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The 6 Best Comedy Web Series Hubs You Need to Know About

By Alison Abrams | Indiewire June 26, 2014 at 4:17PM

With yesterday's launch of Thundershorts, a new platform for comedy web series, it's a good time to compare the internet's top laughter hubs.
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Uzo Aduba

With yesterday's launch of Thundershorts, a new platform for comedy web series, it's a good time to compare the internet's top laughter hubs. The age of YouTube has left many of us with a short attention span for comedy, and internet content has adapted around that. But there are still way too many videos out there to ever watch in your lifetime. Instead of watching yet another Vine of a woman dropping her cell phone on her face, a boy getting hit in the balls with a nerf cannon, or (shudder) Improv Everywhere, direct your attention to one of these sites.

READ MORE: SnagFilms Launching New Comedy Site Thundershorts With Seven Original Episodic Series

Thundershorts

What they're good at:

Thundershorts is already positioned as a scrappy underdog set to rise in the comedy world. Based on their initial offerings, they spotlight emerging talents alongside more established ones in highly original series. With shows about a family seeking YouTube fame, best friends in couples counseling, a man refusing to jaywalk, and a bizarro teachers lounge, Thundershorts is worth adopting early. [Editor's note: SnagFilms is Indiewire's parent company.]

Our pick:

In "Gabe & Max Need Help," Gabe Delahaye and Max Silvestri play themselves as best friends who can't stop bickering who end up at a couples counselor (Kumail Nanjiani). The first episode finds Max using the app TaskRabbit to ignore Gabe.


Funny or Die

What they're good at:

Funny or Die has long been one of the biggest players in the internet comedy game for two reasons. Their videos are extremely topical AND they feature big celebrities. Their longest-running series, "Between Two Ferns," had a guest appearance from the PRESIDENT earlier this year. No other website can claim that… other than WhiteHouse.gov.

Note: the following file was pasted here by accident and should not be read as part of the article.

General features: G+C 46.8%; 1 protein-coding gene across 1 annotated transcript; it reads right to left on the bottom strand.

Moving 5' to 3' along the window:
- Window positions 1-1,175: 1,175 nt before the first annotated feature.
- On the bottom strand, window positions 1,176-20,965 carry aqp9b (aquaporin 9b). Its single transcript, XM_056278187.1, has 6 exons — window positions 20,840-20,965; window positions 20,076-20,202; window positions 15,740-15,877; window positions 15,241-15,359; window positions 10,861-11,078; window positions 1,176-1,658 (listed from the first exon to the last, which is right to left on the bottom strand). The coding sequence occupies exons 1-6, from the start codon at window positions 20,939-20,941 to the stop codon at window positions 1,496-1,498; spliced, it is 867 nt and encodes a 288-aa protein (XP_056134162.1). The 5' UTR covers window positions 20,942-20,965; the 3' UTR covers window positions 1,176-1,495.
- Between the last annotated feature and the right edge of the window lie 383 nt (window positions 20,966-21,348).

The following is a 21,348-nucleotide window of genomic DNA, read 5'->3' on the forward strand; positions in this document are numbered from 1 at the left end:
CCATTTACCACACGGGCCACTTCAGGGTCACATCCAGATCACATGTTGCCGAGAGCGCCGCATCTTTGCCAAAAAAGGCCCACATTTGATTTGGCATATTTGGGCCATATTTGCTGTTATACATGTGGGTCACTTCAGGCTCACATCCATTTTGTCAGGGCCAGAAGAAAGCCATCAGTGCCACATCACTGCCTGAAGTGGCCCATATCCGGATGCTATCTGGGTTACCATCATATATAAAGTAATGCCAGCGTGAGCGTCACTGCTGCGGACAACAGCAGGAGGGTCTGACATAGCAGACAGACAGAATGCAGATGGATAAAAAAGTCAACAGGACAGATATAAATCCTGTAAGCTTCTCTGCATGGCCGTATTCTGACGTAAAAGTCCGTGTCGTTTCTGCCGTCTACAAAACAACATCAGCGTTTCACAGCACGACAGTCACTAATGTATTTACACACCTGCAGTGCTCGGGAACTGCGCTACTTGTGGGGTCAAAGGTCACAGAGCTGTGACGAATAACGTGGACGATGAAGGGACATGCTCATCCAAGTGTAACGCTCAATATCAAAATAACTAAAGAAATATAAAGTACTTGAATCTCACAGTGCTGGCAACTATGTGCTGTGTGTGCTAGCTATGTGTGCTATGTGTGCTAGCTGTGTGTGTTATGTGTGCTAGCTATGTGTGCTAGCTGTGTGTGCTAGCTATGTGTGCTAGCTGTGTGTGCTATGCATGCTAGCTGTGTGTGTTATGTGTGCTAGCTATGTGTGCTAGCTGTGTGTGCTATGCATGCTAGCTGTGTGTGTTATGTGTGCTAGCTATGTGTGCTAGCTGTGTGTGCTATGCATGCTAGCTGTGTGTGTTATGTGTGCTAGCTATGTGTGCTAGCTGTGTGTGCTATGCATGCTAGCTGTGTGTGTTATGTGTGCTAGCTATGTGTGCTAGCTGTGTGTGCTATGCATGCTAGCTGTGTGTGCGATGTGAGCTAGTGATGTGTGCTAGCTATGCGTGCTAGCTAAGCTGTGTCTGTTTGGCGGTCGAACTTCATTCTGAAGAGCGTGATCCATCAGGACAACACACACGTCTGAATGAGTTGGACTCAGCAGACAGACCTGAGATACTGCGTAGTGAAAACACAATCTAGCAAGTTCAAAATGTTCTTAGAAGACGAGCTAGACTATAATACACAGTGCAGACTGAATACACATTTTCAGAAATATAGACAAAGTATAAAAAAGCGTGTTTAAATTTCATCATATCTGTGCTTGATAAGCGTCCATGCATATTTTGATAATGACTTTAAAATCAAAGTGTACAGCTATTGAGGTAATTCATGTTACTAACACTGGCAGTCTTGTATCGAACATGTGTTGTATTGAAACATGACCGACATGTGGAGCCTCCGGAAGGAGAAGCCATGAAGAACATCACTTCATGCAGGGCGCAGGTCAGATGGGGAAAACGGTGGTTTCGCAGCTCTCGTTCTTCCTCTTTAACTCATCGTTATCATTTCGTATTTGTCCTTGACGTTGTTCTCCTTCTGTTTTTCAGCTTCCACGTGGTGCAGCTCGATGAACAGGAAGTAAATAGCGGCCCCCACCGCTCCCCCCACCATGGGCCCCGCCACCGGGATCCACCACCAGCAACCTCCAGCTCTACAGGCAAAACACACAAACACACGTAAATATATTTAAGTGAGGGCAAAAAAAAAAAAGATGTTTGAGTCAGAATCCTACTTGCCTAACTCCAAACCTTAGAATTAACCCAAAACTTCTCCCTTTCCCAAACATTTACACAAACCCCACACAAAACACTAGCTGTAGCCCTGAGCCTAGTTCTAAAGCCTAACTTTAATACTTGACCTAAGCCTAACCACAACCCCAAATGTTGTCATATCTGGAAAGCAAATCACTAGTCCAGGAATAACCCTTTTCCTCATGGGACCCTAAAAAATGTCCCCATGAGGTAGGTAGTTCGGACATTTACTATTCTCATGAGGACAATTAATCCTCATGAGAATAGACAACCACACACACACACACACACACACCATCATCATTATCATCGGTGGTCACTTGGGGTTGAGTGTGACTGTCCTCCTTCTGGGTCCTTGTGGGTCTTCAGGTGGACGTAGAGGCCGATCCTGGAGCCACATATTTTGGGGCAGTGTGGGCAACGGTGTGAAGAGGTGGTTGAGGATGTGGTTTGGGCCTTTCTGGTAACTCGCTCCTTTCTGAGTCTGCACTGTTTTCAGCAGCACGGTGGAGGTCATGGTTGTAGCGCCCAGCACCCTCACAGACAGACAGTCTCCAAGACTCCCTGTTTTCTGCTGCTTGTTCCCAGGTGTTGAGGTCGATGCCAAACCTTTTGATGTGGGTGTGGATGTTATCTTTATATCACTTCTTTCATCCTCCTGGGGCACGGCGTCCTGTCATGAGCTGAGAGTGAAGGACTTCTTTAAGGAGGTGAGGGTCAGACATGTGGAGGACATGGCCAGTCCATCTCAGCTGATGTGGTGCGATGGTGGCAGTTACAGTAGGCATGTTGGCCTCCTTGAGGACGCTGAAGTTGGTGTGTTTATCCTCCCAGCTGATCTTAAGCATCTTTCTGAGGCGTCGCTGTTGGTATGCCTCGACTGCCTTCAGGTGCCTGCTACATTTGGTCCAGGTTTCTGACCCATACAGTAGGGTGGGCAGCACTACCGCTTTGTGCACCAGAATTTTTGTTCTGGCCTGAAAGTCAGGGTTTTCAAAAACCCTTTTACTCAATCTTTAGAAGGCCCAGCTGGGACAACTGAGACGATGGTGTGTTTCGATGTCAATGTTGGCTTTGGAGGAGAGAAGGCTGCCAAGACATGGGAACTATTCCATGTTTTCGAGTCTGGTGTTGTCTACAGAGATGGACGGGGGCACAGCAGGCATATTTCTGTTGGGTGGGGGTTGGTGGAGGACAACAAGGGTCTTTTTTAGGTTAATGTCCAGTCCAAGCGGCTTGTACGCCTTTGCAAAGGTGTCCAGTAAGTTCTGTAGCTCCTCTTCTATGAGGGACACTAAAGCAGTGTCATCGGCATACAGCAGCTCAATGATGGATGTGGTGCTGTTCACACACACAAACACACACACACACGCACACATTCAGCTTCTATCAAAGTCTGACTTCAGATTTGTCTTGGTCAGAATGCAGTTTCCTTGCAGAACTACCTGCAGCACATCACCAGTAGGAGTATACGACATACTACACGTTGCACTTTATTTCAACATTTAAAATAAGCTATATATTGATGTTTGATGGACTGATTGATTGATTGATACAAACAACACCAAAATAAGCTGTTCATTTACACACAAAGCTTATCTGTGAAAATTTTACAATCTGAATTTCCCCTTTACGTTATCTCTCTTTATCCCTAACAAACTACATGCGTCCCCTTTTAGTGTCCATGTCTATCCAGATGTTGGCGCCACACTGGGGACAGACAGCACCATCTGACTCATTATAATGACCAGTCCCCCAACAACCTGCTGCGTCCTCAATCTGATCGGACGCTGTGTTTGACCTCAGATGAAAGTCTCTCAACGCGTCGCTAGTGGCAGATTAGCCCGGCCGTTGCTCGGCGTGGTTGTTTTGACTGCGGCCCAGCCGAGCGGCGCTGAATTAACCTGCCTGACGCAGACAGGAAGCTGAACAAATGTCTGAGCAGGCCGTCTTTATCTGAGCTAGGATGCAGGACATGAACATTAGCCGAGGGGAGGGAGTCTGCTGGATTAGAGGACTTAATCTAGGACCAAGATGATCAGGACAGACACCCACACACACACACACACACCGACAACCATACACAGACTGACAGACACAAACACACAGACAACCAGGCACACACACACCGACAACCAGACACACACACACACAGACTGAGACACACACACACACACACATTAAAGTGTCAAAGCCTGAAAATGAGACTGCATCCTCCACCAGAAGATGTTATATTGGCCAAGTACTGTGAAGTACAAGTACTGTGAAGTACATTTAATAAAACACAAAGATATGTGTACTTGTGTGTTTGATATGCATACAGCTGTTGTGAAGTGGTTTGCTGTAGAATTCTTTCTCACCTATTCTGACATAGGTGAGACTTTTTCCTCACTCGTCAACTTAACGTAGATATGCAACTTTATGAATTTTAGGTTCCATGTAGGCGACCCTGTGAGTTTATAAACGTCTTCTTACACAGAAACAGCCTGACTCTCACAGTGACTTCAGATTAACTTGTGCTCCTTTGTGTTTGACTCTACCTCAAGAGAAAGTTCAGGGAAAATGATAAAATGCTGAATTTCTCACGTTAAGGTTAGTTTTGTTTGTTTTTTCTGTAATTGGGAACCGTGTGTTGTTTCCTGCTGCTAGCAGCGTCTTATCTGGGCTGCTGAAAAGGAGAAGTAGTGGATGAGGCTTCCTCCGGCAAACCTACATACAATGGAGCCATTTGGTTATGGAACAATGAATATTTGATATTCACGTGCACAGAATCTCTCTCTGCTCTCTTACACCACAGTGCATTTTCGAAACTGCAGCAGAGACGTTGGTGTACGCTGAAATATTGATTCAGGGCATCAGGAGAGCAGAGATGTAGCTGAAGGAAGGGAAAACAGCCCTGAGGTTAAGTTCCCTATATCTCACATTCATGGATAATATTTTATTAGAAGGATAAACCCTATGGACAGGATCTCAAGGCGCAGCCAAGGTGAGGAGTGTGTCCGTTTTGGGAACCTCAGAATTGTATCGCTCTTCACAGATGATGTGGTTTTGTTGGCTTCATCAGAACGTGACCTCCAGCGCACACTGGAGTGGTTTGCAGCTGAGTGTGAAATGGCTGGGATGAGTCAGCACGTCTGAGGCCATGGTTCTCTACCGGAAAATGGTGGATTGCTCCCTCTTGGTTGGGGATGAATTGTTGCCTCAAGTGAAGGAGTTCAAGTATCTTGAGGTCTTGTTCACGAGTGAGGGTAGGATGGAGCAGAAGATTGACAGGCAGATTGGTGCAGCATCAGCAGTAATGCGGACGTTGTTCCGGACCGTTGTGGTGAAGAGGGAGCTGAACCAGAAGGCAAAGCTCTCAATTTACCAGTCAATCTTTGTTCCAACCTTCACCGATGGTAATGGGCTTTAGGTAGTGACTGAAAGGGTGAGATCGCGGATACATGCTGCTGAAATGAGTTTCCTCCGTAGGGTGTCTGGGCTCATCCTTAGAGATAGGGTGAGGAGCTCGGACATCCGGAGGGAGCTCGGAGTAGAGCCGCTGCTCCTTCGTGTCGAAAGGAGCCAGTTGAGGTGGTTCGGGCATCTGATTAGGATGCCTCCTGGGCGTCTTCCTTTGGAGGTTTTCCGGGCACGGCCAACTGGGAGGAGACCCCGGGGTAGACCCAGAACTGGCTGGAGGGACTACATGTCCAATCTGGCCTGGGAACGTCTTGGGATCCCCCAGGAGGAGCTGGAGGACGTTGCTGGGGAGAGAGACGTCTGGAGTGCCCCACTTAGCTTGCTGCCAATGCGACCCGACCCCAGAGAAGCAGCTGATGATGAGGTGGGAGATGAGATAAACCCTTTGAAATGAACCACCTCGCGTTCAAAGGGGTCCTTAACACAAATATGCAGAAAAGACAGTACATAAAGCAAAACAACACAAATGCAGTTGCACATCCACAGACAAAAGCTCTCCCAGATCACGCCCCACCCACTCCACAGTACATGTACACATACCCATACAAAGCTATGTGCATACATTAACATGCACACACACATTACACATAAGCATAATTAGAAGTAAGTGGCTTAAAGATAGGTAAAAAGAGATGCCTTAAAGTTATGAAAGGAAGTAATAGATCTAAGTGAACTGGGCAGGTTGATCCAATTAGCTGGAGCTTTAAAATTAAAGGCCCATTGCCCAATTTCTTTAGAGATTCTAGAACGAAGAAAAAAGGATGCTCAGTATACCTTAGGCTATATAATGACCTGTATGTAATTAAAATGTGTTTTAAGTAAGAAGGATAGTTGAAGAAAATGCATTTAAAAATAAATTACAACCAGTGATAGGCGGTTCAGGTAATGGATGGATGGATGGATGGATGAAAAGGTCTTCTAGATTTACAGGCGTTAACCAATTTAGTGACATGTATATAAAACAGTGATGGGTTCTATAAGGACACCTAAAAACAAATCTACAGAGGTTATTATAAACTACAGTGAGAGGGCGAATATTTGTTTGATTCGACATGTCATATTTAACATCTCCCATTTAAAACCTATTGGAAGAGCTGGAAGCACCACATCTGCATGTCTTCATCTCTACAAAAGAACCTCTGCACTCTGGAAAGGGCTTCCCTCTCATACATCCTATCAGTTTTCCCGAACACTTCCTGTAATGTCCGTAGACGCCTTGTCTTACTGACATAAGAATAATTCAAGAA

Our pick:

Shortly after the release of season two of "Orange is the New Black," this video of Uzo Aduba (Crazy Eyes on the show) playing every character premiered. Not only is she hilarious in it, but there are some pretty nice wigs too.

Above Average

What they're good at:

With the backing of comedy kingmaker Lorne Michaels, Above Average recently celebrated two years in the web comedy business. With deceptively simple premises and stellar cameos from "SNL" and "30 Rock" alums, as well as up-and-comers from the UCB community and elsewhere, Above Average's series are worth checking out.

Our pick:
The first episode of "Charles, Your Hangover" features the delightful Lauren Lapkus as a harried and hungover teacher who just wants her students to shut up.


MTV(other)

What they're good at:

Series that vary widely in tone, but are all driven by weird misfits in one way or another. Including a show called "Teacher's Lounge," which is totally different from the Thundershorts show "Teachers Lounge."

READ MORE: Here's How To Get a Web Series Off the Ground

Our pick:

"Fast Food Heights" is the gem of MTV(other), with a bunch of oddballs at a fast food restaurant who argue and unite to survive their jobs. "Freak Shift" sees Nicole Byer getting stuck working the night shift, and solving all of her coworkers Friday night problems in the process.

Onion Digital Studios

What they're good at:

Onion Digital Studios was The Onion's YouTube channel of shows that weren't fake news. It specialized in TV parody with a dark edge like "Sex House," the "Real World"-style reality show that turned into a Sartre-esque nightmare for its residents.

Our pick: 
"Lake Dredge Appraisal," a seemingly straightforward Antiques Roadshow parody that spins out into a battle of wills between an honorable man who’s appraises things that are pulled out of lakes and his craven, ostentatious brother.



JASH

What they're good at:
Providing you more of five of your favorite people: Tim Heidecker and Eric Wareheim, Sarah Silverman, Michael Cera, and Reggie Watts. This quintet aligned in April 2013 to populate this channel with the funny weirdness you'd expect from them.

Our pick:
In "Teach,"Reggie Watts teaches a different subject in each episode of a '70s style sitcom set at a high school. In "Literature," he explains the meanings of To Kill A Mockingbird and Of Mice and Men to his students.

This article is related to: Thundershorts, comedy, Web Video, web series







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